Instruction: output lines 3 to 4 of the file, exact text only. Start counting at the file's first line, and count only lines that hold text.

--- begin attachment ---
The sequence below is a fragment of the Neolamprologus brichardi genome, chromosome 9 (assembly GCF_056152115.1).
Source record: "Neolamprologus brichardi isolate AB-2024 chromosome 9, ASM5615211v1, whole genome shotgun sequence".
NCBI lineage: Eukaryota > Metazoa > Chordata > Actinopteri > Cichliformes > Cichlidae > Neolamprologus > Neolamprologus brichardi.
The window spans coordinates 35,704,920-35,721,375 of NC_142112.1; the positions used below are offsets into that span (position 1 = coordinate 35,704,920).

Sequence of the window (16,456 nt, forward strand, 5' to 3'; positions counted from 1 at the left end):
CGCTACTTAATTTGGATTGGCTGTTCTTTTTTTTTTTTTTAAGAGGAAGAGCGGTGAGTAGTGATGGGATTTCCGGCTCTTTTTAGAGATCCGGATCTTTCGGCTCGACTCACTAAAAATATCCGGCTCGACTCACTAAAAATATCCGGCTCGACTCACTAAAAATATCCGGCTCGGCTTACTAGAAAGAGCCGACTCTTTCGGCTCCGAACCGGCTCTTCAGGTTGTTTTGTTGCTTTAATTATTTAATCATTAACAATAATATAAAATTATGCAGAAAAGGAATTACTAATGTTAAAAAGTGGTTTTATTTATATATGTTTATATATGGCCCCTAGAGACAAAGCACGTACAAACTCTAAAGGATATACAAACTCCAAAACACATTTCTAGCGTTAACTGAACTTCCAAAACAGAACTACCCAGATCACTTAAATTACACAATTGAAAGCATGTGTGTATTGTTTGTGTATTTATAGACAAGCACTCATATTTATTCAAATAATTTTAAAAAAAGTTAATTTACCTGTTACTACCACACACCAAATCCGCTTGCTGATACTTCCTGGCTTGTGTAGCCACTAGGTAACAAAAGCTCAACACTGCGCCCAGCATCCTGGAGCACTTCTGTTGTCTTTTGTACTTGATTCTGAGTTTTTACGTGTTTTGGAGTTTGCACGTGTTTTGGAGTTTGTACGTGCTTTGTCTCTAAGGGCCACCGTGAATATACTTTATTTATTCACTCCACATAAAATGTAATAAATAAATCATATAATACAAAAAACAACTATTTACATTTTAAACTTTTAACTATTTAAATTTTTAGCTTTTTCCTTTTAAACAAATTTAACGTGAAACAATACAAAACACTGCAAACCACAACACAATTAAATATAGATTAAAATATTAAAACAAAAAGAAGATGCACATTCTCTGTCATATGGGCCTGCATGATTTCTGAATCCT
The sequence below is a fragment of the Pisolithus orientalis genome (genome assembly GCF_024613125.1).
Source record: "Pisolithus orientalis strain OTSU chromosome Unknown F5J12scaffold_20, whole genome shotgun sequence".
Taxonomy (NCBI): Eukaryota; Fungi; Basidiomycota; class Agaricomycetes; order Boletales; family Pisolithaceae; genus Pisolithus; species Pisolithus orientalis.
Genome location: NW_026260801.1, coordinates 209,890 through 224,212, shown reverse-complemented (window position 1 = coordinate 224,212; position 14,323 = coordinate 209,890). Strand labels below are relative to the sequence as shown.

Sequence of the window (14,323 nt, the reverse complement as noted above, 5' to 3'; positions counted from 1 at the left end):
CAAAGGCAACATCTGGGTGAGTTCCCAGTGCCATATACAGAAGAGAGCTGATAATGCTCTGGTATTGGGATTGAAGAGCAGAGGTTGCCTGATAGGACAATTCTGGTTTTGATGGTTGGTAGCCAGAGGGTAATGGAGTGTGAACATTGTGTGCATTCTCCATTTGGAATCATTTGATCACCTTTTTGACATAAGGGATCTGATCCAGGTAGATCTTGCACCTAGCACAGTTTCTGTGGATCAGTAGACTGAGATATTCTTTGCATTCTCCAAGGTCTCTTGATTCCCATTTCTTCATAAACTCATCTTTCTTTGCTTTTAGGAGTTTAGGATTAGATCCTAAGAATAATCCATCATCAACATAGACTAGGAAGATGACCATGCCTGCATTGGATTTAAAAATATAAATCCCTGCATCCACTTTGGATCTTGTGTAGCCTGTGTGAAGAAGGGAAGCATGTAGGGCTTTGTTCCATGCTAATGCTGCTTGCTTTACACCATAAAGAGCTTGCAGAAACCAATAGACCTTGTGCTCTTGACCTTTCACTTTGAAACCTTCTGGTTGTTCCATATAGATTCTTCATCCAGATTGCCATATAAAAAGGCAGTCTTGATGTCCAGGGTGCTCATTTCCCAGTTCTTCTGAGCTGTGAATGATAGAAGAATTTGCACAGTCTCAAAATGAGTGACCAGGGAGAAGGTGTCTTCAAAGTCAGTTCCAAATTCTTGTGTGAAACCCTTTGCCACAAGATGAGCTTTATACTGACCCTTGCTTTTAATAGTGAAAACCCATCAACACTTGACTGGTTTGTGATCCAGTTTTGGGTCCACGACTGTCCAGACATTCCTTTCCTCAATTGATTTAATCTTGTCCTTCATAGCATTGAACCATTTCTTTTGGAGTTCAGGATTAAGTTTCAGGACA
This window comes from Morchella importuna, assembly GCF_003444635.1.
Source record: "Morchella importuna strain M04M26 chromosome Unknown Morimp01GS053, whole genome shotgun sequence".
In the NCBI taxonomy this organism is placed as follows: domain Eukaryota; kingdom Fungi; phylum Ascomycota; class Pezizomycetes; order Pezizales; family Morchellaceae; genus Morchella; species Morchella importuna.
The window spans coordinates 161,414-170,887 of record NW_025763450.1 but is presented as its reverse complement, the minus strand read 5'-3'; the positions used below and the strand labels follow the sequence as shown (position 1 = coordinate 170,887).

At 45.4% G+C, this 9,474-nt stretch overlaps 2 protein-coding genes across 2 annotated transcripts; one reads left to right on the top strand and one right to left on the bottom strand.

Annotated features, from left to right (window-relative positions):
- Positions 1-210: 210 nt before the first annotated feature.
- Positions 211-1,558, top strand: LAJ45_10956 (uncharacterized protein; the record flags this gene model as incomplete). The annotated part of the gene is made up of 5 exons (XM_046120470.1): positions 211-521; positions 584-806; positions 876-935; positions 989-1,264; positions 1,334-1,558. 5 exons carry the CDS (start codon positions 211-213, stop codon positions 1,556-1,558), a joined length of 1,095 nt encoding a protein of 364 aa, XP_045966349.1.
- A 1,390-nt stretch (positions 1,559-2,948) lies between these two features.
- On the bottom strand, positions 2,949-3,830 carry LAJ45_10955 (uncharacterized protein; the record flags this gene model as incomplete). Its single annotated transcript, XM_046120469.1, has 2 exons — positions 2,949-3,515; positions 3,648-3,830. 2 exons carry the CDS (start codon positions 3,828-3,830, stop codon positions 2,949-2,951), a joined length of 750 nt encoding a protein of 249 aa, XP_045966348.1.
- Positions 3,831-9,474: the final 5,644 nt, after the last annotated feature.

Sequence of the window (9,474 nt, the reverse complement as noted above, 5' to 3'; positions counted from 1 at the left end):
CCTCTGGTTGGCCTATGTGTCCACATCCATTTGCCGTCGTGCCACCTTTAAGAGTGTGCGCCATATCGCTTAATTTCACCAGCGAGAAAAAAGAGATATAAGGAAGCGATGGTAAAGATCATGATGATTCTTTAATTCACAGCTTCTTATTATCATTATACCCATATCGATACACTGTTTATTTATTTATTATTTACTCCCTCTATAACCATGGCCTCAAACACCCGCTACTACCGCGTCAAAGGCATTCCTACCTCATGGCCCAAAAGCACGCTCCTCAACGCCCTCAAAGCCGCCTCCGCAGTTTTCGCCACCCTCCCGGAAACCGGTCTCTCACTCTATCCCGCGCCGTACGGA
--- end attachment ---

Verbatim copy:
NCBI lineage: Eukaryota > Metazoa > Chordata > Actinopteri > Cichliformes > Cichlidae > Neolamprologus > Neolamprologus brichardi.
The window spans coordinates 35,704,920-35,721,375 of NC_142112.1; the positions used below are offsets into that span (position 1 = coordinate 35,704,920).